Bedtimes should be a relaxing moment to cap the end of the day, but it can be a sobbing, frustrating mess for families with kids below five years old because of toddler bedtime tantrums. A new study is shedding light on the best strategy to avoid this mess.
Experts from the Family Resiliency Center at the University of Illinois Urbana-Champaign learned that toddler bedtime tantrums could be avoided if the parents establish a sleep routine with their growing child early on. In a study among 500 new mothers, the experts found out that families with a set bedtime routine for their babies at the age of 3 months old experience fewer bedtime struggles when the baby is 24 months.
According to Barbara Fiese, the lead study author, most people think bedtime routines will only work for older children and adults. However, even a simple routine like reading a book can promote good sleep habits when the baby is a toddler.
Fiese said that their study is the first to look at the effects of setting a bedtime structure for babies in the first two years.
Establishing the Bedtime Routine
The experts surveyed the mothers in four phases when their babies were three months, 12 months, 18 months, and 24 months. The research involved looking into the child's sleeping habits, bedtimes and wake times, and the number of times and incidents of their sleep interruptions during the night.
The mothers also shared the type of activities they did with their babies, including bathing and teeth brushing, telling stories, or saying good night to the rest of the family.
The experts noted that the sleep hours of babies who had set routines at three months old were longer by the time they were 12 months. By 18 or 24 months, these babies also had fewer sleep problems. In 43 percent of babies with solid sleep routines, nighttime wakings and crying episodes dropped significantly at two years old.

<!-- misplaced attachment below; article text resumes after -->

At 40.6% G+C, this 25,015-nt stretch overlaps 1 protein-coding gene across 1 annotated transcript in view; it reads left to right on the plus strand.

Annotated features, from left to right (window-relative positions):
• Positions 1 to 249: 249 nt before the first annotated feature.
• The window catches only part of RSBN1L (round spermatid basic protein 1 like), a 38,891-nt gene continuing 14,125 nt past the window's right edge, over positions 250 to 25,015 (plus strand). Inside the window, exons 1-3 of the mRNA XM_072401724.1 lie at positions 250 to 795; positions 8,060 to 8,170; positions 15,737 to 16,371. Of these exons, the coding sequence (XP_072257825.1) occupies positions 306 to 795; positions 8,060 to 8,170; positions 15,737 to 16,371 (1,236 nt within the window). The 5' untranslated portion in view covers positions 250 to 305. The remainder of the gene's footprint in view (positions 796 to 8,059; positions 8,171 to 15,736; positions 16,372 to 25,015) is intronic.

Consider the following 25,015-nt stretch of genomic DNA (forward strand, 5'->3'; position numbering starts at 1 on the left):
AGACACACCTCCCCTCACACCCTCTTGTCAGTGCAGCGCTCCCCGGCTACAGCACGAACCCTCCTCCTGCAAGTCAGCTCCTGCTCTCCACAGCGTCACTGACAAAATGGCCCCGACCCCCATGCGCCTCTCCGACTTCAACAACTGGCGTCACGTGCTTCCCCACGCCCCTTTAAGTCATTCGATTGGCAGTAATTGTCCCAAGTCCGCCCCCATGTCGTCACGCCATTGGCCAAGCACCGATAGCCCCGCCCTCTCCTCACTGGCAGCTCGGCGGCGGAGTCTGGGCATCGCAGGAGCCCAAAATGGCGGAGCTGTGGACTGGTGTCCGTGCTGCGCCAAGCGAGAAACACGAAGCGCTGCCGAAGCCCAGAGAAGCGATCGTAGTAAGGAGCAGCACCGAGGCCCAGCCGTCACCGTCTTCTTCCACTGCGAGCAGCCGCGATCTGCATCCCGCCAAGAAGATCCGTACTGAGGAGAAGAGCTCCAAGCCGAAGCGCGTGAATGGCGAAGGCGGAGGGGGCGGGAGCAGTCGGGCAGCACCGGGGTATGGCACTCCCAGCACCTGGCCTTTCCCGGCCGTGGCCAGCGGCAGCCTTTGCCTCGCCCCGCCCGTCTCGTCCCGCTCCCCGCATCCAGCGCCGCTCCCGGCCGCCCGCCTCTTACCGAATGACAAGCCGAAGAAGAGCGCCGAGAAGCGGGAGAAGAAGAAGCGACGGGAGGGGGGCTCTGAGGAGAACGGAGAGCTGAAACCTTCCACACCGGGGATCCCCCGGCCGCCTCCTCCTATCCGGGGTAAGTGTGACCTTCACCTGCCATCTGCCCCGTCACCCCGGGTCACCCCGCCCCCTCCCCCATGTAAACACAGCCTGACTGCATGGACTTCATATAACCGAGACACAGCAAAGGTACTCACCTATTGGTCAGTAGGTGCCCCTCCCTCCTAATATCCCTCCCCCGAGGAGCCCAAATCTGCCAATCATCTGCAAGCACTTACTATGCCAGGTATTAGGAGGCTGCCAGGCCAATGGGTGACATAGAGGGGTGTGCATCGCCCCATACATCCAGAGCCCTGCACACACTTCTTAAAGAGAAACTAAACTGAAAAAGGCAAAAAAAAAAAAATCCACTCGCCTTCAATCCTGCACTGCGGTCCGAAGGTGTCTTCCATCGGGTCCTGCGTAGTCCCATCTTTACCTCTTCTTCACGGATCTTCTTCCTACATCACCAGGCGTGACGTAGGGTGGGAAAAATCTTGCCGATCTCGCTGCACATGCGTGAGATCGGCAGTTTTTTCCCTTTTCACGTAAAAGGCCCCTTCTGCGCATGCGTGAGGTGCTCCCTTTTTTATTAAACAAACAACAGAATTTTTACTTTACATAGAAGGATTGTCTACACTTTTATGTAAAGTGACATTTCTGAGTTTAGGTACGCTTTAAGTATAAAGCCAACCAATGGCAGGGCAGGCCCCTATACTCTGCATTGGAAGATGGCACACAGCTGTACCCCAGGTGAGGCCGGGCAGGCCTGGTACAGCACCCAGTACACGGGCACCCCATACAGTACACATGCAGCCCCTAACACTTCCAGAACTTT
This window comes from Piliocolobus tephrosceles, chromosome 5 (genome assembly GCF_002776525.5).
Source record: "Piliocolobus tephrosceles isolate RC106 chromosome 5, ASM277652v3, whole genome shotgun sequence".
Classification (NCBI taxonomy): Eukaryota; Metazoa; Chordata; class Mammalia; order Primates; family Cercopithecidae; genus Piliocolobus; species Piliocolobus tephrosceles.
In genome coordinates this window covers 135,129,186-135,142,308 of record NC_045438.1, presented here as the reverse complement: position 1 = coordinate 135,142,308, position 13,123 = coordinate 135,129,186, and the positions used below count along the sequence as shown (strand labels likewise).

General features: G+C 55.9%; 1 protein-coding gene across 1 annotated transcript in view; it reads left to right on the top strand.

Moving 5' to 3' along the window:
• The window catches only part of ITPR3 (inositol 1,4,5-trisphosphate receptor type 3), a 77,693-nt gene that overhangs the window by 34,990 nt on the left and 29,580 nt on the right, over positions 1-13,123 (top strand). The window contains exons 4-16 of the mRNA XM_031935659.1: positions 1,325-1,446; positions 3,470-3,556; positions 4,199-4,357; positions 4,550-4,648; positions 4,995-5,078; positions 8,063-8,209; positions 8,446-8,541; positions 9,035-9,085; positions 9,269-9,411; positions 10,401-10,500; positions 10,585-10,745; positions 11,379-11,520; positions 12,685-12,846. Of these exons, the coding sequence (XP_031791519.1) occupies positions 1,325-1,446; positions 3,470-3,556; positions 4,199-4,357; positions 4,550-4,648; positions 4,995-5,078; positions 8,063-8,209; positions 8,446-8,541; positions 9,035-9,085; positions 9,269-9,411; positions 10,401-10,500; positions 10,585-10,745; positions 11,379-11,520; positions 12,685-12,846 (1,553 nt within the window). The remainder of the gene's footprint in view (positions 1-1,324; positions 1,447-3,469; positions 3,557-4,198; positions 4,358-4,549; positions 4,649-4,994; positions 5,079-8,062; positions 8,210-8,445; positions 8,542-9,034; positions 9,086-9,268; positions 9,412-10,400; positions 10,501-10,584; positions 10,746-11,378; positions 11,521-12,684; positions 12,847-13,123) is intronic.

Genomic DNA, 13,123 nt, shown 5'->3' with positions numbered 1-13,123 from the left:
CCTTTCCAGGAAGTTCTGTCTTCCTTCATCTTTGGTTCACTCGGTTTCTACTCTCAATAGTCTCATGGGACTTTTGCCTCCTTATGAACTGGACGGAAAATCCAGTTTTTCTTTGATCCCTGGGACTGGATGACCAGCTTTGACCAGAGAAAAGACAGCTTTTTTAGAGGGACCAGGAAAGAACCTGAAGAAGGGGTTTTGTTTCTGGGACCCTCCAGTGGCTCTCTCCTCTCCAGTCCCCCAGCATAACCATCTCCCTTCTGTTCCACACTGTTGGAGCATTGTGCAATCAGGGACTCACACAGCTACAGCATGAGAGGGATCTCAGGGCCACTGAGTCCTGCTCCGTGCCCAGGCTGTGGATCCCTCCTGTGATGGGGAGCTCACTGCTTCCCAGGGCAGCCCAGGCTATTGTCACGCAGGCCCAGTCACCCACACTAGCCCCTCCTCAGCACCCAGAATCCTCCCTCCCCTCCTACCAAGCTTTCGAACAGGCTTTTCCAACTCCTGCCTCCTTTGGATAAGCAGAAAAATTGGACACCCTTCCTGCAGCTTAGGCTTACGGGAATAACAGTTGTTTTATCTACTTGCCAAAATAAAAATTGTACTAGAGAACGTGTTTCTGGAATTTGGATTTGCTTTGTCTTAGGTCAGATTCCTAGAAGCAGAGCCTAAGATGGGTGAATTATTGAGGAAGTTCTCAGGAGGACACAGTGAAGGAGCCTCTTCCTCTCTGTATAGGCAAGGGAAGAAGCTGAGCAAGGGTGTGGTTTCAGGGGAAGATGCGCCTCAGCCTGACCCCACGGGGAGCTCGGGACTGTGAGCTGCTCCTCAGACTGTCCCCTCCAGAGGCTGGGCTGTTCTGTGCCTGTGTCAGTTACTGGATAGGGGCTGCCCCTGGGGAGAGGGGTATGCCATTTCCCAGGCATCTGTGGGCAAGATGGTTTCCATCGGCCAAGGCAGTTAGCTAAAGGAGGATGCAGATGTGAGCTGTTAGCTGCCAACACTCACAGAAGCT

Fiese said that age is important in setting a good sleep routine to avoid toddler bedtime tantrums. However, consistency in bedtime-related activities is also significant.
"Similar associations were found with bedtime-related activities, which increased in frequency as the children got older," the study authors said.
Why Do Toddlers Have Tantrums?
Parenting wellness expert Marcella Kelson said toddler bedtime tantrums happen because the child is still trying to process and understand the experience. Since they cannot communicate nor regulate their emotions well, they resort to crying fits and struggle with their parents.
Kelson reminded parents that tantrums aren't children acting up or showing bad behavior. It's related to a child's language development, and here's where parents should teach them to properly communicate their frustrations.
Meanwhile, Dr. Meenakshi Maruwada said that some toddlers evade sleep and start crying at bedtime because of other reasons, such as fear of separation, fear of the unknown, hunger, illness, lack of physical activity, or overactivity. She also agreed that a bedtime routine should be established with consistency.
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